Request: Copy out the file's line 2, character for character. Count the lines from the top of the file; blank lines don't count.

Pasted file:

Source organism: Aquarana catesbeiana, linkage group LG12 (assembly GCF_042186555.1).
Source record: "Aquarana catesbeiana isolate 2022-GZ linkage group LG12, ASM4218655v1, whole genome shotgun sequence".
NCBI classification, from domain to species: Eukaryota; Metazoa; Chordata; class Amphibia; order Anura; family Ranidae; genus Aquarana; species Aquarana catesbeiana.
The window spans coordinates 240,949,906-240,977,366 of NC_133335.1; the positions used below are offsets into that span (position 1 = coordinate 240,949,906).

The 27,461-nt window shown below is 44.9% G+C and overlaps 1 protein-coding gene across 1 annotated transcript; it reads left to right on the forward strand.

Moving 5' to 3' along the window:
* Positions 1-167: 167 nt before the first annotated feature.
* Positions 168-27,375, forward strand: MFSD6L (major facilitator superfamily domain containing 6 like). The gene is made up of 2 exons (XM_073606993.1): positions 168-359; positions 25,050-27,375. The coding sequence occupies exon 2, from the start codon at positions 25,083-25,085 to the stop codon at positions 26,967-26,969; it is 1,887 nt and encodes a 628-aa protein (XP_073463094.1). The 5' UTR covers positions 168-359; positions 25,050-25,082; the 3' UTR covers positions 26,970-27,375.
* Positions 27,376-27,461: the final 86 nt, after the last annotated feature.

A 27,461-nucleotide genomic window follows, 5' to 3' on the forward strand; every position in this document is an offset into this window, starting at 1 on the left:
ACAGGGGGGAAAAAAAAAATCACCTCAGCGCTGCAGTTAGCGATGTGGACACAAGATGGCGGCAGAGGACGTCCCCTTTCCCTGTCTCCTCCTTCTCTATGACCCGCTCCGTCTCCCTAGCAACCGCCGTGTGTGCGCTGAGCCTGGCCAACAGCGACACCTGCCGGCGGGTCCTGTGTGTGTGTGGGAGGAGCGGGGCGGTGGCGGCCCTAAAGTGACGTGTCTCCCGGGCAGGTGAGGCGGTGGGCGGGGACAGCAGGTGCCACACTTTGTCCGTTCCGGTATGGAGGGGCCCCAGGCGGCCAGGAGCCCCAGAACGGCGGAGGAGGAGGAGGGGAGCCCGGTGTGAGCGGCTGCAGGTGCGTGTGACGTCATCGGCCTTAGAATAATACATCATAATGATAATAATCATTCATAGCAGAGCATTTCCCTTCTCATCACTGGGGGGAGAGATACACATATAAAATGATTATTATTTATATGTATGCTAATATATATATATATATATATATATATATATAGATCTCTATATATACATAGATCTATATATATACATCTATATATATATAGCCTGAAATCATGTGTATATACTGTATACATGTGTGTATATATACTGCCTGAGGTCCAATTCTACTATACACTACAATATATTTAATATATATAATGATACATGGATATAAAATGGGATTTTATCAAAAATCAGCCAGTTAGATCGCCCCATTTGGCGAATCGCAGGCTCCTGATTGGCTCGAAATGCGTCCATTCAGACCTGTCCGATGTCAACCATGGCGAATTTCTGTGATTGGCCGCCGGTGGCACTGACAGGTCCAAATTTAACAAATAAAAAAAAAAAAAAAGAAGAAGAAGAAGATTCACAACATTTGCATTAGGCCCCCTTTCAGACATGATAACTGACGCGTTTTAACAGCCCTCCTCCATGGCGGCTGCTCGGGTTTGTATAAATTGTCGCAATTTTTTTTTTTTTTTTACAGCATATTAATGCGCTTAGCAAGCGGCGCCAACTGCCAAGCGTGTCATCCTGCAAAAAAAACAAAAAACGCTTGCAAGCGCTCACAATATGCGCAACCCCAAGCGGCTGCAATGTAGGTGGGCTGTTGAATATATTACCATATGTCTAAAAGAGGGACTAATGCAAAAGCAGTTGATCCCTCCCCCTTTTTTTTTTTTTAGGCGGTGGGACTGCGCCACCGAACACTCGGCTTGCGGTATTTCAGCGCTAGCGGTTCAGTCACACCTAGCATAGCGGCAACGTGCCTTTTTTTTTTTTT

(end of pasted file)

Source record: "Aquarana catesbeiana isolate 2022-GZ linkage group LG12, ASM4218655v1, whole genome shotgun sequence".